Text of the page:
That would make sense if you were to view Northumbria and Cleveland in isolation. The trouble is that the whole country had bad weather in December 2010, it was a national whiteout.

    I do think there is a correlation between bad weather and lower crime and soon we will be overlaying weather data to have a more precise understanding of the correlation. The trouble is, Northumbria’s criticism doesn’t account for other parts of the country – that also had bad weather conditions – showing a marked fall in crime from December 2010. Was there an unknown freak mini-heatwave going on in the areas administered by Gwent Police in Wales and Thames Valley Police which both showed a 19% drop in burglaries? Soon with our weather data, we will be able to look back and know.

    2. Month to month comparisons may not be perfect, but they are valid and interesting: I do agree that in the ideal academic world, to smooth out a seasonal variation, one month’s data should only be compared to that of the same month a year earlier. And then truth to tell, I don’t really agree. The Police themselves look at a time series of data, daily, weekly, monthly – with much more temporal granularity. They don’t wait 12 months to find out what’s really going on. Patterns and differences can emerge quite quickly over 43 Police Forces – it only takes 3 data points to see a trend and a fourth to break it, if it even exists.  It is nonetheless a reflection of what’s happening on the ground, across the country between two different time points. If the 43 Police Forces would like to release another 12 months of historical data prior to December 2010, we would be more than happy to upload it to UKCrimeStats.

    3. The data should decide the headline, not the other way round: if you look at Cleveland’s page on our site, perhaps the most interesting question is not so much the jump between December 2010 and October 11 which was 55%.

    It’s much more about the jump from Dec to January where it has remained remarkably flat – irrespective of the weather. I wonder what it was for November 2010? Media stories about rising crime may pique everyone’s interest more easily, but we should be equally  fascinated in learning where and why it has fallen in other areas at the same time.   There’s a story there too. Were those Forces pursuing different policies or is it something completely unrelated?  As you’ll see from our spreadsheet there is a far from uniform pattern of seasonal variation.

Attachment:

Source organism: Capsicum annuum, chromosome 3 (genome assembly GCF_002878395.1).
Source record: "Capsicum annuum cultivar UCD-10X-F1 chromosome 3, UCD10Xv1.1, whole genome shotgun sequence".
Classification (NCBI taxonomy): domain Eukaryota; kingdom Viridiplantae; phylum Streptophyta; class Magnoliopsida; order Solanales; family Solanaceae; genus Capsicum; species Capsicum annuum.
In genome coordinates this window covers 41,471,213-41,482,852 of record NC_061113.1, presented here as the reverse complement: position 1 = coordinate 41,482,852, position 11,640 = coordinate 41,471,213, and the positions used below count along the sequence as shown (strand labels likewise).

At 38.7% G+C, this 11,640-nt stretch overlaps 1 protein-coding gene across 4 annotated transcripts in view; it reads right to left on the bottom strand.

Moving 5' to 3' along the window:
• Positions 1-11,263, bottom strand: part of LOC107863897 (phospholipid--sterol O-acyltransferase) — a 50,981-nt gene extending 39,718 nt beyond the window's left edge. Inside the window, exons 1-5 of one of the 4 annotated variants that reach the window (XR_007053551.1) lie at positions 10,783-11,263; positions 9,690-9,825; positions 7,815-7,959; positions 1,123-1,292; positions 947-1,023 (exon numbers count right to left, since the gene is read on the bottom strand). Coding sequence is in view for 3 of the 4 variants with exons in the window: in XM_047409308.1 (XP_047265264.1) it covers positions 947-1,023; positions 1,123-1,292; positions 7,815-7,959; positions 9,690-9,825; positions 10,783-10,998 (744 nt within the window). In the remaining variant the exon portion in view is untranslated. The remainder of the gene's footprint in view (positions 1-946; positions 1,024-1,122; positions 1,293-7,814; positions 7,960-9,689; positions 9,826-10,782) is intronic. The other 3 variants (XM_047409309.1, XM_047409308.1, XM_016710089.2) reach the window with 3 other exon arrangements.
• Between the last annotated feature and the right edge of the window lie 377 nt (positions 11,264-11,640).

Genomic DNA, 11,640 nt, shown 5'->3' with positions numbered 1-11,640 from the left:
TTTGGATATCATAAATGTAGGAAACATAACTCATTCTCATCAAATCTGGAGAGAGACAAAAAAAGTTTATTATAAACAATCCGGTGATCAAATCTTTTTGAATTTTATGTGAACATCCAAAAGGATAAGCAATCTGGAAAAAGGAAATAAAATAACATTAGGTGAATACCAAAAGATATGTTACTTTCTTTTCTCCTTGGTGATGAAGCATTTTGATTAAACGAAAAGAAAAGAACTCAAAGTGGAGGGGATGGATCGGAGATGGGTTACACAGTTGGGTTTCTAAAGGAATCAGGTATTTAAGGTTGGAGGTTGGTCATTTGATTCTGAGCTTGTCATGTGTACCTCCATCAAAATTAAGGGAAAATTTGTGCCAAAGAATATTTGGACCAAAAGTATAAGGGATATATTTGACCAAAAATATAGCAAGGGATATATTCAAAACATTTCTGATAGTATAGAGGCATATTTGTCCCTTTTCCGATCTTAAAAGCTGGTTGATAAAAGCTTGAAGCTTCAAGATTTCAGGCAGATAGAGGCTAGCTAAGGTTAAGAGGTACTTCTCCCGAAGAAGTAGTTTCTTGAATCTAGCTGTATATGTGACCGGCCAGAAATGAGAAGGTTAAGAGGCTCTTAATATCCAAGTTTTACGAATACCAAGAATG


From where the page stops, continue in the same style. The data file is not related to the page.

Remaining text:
4. The days of the Home Office and Police Forces presenting crime statistics on their own terms with the best possible spin are (nearly) over: the crime data is out there available for everyone to see – it’s unrealistic to expect everyone to interpret it the way you’d like them to. Anyone looking at this site is free to draw their own conclusions based on what range of data they select. We have no control over that.

    But let’s be clear – I have great admiration for the Police. Theirs is a very difficult job, damned for being too soft or too hard in a very political environment when most of them probably joined up thinking they were going to just fight crime – not ingratiate themselves with or go up against pressure groups and politicians. And as I have said here before, I reject entirely the idea that crime or the lack of it is 100% linked to Police effectiveness  (although if you read Cost of the Cops by Policy Exchange, there’s obviously much room for improvement). We are a post-religious society, broken in parts that is trying to find a new balance between freedom and responsibility. So I do support the idea of elected Police Commissioners. Not because this may lead necessarily to better policing policies that reduce crime although it probably will in the long run. Moreso because I sense that it is a far better method of getting more of the public to engage with the issues, restore faith in Law and Order and develop a sense for what is achievable and what is not.

    Article source: http://www.ukcrimestats.com/blog/2011/12/18/you-cant-always-blame-crime-on-the-weather/

    EPC and platform UKCrimeStats in the Sunday Times today

    December 11th, 2011